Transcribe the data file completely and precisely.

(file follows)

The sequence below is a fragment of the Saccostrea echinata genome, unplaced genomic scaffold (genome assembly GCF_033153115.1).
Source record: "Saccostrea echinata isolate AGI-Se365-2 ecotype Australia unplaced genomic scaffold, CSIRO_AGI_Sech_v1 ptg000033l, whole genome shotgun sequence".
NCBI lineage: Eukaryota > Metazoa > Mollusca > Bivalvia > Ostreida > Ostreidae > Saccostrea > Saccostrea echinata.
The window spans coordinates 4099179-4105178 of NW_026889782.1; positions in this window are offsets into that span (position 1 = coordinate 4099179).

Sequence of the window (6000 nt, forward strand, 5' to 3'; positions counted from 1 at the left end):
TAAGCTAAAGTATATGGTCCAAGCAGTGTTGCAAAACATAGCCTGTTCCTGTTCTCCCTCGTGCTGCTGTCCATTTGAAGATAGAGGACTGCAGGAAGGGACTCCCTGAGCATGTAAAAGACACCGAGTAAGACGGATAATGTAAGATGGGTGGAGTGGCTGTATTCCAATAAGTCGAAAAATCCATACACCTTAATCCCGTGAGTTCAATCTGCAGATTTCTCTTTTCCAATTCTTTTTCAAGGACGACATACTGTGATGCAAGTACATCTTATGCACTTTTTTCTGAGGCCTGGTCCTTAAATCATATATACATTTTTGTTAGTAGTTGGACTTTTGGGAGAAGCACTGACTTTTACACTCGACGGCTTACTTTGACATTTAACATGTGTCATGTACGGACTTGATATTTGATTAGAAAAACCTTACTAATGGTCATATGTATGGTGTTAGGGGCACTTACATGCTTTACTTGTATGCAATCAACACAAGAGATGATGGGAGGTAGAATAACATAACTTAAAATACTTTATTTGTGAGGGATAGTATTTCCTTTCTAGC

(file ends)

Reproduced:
The sequence below is a fragment of the Saccostrea echinata genome, unplaced genomic scaffold (genome assembly GCF_033153115.1).
Source record: "Saccostrea echinata isolate AGI-Se365-2 ecotype Australia unplaced genomic scaffold, CSIRO_AGI_Sech_v1 ptg000033l, whole genome shotgun sequence".
NCBI lineage: Eukaryota > Metazoa > Mollusca > Bivalvia > Ostreida > Ostreidae > Saccostrea > Saccostrea echinata.
The window spans coordinates 4099179-4105178 of NW_026889782.1; positions in this window are offsets into that span (position 1 = coordinate 4099179).

Sequence of the window (6000 nt, forward strand, 5' to 3'; positions counted from 1 at the left end):
TAAGCTAAAGTATATGGTCCAAGCAGTGTTGCAAAACATAGCCTGTTCCTGTTCTCCCTCGTGCTGCTGTCCATTTGAAGATAGAGGACTGCAGGAAGGGACTCCCTGAGCATGTAAAAGACACCGAGTAAGACGGATAATGTAAGATGGGTGGAGTGGCTGTATTCCAATAAGTCGAAAAATCCATACACCTTAATCCCGTGAGTTCAATCTGCAGATTTCTCTTTTCCAATTCTTTTTCAAGGACGACATACTGTGATGCAAGTACATCTTATGCACTTTTTTCTGAGGCCTGGTCCTTAAATCATATATACATTTTTGTTAGTAGTTGGACTTTTGGGAGAAGCACTGACTTTTACACTCGACGGCTTACTTTGACATTTAACATGTGTCATGTACGGACTTGATATTTGATTAGAAAAACCTTACTAATGGTCATATGTATGGTGTTAGGGGCACTTACATGCTTTACTTGTATGCAATCAACACAAGAGATGATGGGAGGTAGAATAACATAACTTAAAATACTTTATTTGTGAGGGATAGTATTTCCTTTCTAGC